Money Management Q&As

July 23, 2001

Must you occupy a home to claim mortgage interest? Can your practice have multiple money purchase plans? Valuing jointly owned assets after the first spouse dies, Variable annuity bonuses that sometimes vanish

 

Money Management

Jump to:Choose article section...Must you occupy a home to claim mortgage interest? Can your practice have multiple money purchase plans? Valuing jointly owned assets after the first spouse dies Variable annuity bonuses that sometimes vanish

Must you occupy a home to claim mortgage interest?

Q My parents are moving into a cottage I own. Can I continue to take a tax deduction for the mortgage interest, even though I don't live there myself?

A You can treat the cottage as a second home, provided you don't offer it for rent or resale. (If you already have a second home, you can deduct mortgage interest on either, but not on both.) Or if your parents pay you fair rental value, you can report the rent as income and write off mortgage interest and other expenses. If those costs exceed the rent, the difference is considered a passive loss. You may be able to deduct some or all of that, depending on your adjusted gross income and whether you participate in other passive activities.

Can your practice have multiple money purchase plans?

Q I'm self-employed and have a money purchase retirement account with a broker, under a prototype plan sponsored by the firm. I also want to invest some of my contributions in no-load mutual fund shares unavailable through my broker. If I set up a money purchase account directly with the fund, I'll have to adopt its prototype plan, but the fund's representative claims it would be illegal for me to maintain both plans. Is he correct?

A No. You can have more than one money purchase plan, but your annual contributions to all of them must not exceed the limit for that type of plan. For eligible employees, the limit is generally 25 percent of salary, but you'll have to reduce this in figuring the deduction for contributions you make for yourself. To do that, first subtract half of your self-employment tax from your practice net. Your maximum deductible contribution is 20 percent of the remainder, but not more than $35,000.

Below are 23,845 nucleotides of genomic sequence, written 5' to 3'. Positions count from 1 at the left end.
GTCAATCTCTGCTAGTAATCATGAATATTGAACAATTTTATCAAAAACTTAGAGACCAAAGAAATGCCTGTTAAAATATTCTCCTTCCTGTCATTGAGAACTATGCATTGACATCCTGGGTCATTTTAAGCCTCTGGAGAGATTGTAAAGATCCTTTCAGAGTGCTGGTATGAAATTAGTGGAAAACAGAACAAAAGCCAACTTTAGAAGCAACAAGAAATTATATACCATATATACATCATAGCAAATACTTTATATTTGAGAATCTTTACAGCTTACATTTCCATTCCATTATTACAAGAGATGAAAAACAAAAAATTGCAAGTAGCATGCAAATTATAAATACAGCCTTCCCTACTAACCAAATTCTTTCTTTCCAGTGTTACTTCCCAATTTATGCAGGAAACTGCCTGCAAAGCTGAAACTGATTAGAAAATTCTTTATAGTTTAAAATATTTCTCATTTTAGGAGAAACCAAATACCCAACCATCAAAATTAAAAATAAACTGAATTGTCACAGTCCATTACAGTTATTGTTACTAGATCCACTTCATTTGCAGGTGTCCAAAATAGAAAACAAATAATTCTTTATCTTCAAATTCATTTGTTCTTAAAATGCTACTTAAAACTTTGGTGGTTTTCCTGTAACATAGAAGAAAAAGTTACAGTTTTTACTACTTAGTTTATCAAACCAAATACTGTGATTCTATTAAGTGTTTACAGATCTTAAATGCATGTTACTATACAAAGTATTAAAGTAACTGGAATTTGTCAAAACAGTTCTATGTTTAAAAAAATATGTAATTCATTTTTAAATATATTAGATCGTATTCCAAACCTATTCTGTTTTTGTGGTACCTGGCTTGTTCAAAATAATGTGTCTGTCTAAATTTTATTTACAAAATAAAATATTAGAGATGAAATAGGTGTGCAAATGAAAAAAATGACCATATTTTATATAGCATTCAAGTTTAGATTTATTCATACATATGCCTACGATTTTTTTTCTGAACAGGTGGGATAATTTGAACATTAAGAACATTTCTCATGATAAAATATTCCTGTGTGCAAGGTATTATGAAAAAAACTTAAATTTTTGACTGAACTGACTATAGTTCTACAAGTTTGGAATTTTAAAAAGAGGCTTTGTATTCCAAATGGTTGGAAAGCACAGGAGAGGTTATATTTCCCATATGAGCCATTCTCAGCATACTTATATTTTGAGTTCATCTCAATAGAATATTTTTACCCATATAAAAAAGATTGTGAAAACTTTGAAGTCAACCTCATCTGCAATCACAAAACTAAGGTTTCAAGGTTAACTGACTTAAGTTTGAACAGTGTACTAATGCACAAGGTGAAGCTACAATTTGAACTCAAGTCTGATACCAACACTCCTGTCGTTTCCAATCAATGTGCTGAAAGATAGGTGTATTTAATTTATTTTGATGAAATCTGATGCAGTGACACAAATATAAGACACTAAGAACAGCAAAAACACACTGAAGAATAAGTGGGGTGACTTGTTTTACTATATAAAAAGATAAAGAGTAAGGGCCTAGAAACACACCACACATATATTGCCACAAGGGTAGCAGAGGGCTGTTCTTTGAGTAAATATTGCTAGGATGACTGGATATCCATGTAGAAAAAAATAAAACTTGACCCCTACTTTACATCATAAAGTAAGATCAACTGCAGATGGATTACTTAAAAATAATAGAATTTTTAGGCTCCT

Valuing jointly owned assets after the first spouse dies

Q In the past 10 years, my wife has put up a third of the money toward some investments that are registered to us jointly and will go to the survivor. Will their full value be included in my estate if I die first? What if she predeceases me?

A Half the value of assets owned jointly with right of survivorship is considered part of the estate of the spouse who dies first. For estate tax purposes, that means half the total fair market value on the date of death. Of course, the surviving spouse owes no estate tax on the inheritance. But he or she must later use that same value as cost basis in figuring any capital gain or loss on the sale of the inherited half. The survivor's basis for the noninherited half is 50 percent of the total original cost.

For instance, let's say you bought the assets for $60,000—you paid $40,000 and your wife paid $20,000. Even if your wife dies first, your cost basis for the half you didn't inherit is $30,000, not the $40,000 you originally paid.

Variable annuity bonuses that sometimes vanish

QI've seen ads for variable annuities that offer "bonus credits." One company says it will add 4 percent to any purchase—for example, a $20,000 contract would have a $20,800 starting value. What's the catch?

A Insurers have devised several ways to recoup bonus credits. Surrender charges—that is, penalties for early termination—may be higher for annuities that come with a bonus than for those without one, or the penalty period may run longer. Some insurers will deduct more annually to cover risk factors, or they'll simply tack on extra fees. Still others may limit bonus credits to the initial premium or to payments during the first year. Or you may have to cough up the bonus if you make a withdrawal, if a death benefit is paid to your beneficiary, or for other reasons.

Edited by Lawrence Farber,
Contributing Writer

 

Do you have a money management question that may be stumping other doctors, too? Write: MMQA Editor, Medical Economics magazine, 5 Paragon Drive, Montvale, NJ 07645-1742, or send an e-mail to memoney@medec.com (please include your regular postal address). Sorry, but we're not able to answer readers individually.

 



Lawrence Farber. Money Management.

Medical Economics

2001;14:99.